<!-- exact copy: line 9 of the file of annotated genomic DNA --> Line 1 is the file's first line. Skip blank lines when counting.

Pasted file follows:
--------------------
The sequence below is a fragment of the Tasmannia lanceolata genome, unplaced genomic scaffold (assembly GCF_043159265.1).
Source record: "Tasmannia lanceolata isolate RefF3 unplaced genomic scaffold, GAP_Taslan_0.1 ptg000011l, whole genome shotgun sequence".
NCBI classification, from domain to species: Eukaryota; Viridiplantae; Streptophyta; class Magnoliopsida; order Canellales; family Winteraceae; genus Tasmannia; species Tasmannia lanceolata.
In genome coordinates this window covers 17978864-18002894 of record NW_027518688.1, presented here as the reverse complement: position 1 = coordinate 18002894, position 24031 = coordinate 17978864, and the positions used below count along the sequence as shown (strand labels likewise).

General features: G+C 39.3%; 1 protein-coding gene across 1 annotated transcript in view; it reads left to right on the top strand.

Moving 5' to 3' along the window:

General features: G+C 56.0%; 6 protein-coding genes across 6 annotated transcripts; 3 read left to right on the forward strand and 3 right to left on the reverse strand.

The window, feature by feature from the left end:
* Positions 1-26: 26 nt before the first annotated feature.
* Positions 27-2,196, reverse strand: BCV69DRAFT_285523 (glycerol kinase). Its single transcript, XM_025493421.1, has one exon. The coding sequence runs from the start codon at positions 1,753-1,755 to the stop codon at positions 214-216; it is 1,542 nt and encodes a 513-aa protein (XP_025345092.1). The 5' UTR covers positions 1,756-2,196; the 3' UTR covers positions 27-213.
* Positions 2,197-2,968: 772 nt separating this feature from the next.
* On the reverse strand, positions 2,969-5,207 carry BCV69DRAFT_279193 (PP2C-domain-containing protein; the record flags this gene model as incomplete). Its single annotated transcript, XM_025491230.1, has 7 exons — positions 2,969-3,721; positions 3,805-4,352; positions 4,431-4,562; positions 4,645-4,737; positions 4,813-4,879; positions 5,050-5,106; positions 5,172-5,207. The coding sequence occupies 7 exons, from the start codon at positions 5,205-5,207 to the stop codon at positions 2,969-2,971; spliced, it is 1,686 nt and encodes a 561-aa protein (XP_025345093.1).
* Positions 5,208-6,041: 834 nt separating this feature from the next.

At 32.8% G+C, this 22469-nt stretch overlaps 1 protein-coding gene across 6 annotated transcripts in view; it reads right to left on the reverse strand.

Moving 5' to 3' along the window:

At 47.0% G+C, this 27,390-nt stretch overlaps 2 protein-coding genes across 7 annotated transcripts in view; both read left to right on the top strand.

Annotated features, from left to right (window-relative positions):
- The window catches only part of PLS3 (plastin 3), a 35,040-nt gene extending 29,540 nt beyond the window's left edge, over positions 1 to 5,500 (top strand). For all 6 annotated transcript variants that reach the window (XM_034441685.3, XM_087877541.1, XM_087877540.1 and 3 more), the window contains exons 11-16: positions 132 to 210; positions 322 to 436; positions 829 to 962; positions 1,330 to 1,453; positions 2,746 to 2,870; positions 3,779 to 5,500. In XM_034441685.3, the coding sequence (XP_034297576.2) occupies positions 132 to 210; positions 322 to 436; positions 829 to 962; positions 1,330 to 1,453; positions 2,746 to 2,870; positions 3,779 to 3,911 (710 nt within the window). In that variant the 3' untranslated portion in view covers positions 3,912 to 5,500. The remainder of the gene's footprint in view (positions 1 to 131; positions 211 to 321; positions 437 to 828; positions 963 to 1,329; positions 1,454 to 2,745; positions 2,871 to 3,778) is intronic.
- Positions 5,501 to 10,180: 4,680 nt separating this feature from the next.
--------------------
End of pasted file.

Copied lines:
* Positions 1-26: 26 nt before the first annotated feature.